Asthma patients are missing vital annual reviews

inhalerA new review of GP data conducted by Asthma UK makes for an alarming reading, showing that over a million people suffering with the lung condition are not having vital annual check-ups – important in assessing if asthma medicine is being used in the correct way, to see if lung function has got better or worse, and to check if patient’s asthma inhalers are the most appropriate ones for them.

The new research conducted by Asthma UK discovered that 31% of asthma patients had not received an essential annual review to look at the suitability of their prescribed asthma medicine.

The charity analysed GP statistics from 2012/13 and found that 3,359,612 people in England were scheduled for an asthma review, however 1,025,539 patients had not attended.

Guidance published by the NHS advises all asthma patients to attend their yearly checks as well as keep an asthma action plan and have their inhaler technique looked at. For instance, GPs and asthma nurses need to see if the patient ‘test’ the device first, if the patient shakes the inhaler before using, is breathing out normally, holding the inhaler upright with lips sealed around it, using one actuation only per inhalation, and if the patient is holding their breath for 10 seconds (if possible).

Patients who aren’t using their inhaler correctly may find they are overusing the blue reliever inhaler because they are not sufficiently ingesting the drug to start with. Others find they may be using their relievers far more frequently than previously, and more often than not, these people are not bothering to use the brown preventer inhalers which are massively important in building a long-term improvement.

For example, it can take between 7 to 14 days for the brown preventer to build up its effect, or sometimes as much as six weeks, and will not give immediate relief of symptoms like the blue inhaler offers. The benefits of the brown inhaler build up over time and will decrease the chance of an asthma attack/symptoms occurring by slowly building resistance to triggers.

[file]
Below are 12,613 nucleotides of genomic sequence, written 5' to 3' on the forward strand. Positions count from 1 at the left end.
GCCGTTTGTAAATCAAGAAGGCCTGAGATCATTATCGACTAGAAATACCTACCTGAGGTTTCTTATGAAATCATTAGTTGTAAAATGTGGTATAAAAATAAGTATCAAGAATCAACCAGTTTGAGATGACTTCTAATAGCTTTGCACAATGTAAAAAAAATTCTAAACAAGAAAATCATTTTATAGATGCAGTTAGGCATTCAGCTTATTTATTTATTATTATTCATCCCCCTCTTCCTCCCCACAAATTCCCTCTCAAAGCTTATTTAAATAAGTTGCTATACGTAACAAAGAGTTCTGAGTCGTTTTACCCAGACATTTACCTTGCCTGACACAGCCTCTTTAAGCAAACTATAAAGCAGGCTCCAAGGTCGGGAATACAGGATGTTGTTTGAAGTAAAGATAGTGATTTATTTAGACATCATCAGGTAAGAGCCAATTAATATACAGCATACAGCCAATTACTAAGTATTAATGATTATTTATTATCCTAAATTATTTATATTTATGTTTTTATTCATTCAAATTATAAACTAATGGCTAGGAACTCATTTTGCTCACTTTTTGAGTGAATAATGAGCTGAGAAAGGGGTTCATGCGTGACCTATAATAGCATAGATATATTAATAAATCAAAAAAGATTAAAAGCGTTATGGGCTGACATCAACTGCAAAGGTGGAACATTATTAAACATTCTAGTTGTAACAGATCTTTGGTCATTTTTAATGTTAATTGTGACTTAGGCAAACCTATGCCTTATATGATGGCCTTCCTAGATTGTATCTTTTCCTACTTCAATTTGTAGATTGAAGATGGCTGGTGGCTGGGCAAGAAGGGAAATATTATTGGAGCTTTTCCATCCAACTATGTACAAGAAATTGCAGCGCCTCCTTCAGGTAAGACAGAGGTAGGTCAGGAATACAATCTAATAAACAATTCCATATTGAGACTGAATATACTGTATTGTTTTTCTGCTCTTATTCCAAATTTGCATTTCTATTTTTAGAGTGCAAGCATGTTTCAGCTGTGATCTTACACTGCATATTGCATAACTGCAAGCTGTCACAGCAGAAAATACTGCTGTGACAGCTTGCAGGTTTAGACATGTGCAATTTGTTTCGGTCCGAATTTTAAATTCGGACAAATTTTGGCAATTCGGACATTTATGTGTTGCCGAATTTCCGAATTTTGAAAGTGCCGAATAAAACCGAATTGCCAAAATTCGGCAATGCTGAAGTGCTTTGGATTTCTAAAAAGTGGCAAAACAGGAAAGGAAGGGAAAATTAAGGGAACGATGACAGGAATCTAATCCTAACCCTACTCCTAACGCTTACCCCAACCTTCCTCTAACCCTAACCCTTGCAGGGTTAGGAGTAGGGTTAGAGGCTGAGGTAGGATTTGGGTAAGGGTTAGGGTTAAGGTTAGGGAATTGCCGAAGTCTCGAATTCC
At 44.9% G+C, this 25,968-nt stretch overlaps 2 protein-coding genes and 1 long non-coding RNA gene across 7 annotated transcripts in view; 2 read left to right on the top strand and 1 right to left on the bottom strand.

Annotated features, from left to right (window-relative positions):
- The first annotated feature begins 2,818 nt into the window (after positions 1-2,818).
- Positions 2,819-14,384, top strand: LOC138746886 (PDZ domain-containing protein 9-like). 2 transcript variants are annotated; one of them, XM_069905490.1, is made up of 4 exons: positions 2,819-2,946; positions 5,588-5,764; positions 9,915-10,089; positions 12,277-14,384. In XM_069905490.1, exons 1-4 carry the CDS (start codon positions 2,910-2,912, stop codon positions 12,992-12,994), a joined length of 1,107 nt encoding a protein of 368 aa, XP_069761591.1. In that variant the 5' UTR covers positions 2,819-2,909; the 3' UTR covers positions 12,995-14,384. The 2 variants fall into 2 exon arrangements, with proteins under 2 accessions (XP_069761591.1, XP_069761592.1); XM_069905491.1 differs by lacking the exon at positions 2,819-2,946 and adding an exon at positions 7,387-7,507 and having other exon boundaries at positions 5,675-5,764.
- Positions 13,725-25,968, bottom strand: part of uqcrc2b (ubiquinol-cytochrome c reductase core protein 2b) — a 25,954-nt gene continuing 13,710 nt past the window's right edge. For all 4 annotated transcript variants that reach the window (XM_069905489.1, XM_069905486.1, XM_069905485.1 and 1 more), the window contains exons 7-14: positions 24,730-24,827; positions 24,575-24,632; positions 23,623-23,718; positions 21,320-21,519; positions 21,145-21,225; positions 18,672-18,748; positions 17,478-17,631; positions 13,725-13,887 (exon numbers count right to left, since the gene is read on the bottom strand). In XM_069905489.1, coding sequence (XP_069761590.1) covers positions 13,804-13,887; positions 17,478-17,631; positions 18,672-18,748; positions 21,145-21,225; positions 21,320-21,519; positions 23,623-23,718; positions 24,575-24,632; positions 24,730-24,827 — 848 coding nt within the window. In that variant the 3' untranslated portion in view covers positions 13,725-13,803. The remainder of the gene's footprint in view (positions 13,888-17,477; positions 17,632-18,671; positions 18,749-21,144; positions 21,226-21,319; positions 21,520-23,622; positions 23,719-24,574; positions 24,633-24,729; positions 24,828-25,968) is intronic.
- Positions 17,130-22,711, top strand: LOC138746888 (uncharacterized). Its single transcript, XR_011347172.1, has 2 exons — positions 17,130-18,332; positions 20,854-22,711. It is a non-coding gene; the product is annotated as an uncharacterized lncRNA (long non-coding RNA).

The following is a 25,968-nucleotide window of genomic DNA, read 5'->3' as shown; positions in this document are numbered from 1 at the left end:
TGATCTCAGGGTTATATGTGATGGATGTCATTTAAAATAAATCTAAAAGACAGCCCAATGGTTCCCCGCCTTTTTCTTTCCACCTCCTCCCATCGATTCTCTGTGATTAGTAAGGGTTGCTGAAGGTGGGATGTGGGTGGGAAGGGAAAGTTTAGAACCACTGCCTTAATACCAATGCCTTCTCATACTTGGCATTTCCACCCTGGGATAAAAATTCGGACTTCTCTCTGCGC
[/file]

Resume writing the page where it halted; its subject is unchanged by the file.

A recently conducted UK-wide National Review of Asthma Deaths found prescribing mistakes in almost half (47%) of asthma deaths and the quality of care could have been improved in a staggering 83% of the deaths.

The National Review also discovered that only 57% of these patients had received an annual asthma review in the last year of their life. From the other 43% that did have a review, many of these had not even included key components.

Dr Samantha Walker, Deputy Chief Executive of Asthma UK, was speaking on the finding that a quarter of people with asthma in the North of England had not had a review of their condition.

She said: “The fact that over a quarter of people with asthma in the North of England are not getting their medicines checked at their annual review is no doubt contributing to the rising NHS spend on asthma and putting people’s lives at risk. With the worrying scale of prescribing errors identified by the National Review of Asthma Deaths, it’s vital that doctors and nurses do everything they can to follow up with patients to review their medicines, especially as asthma can vary hugely over the year. We’re keen to understand where further improvements can be made to asthma care in the North of England so urge people with asthma to complete our survey www.asthma.org.uk/compareyourcare to find out how their care compares to national standards”.

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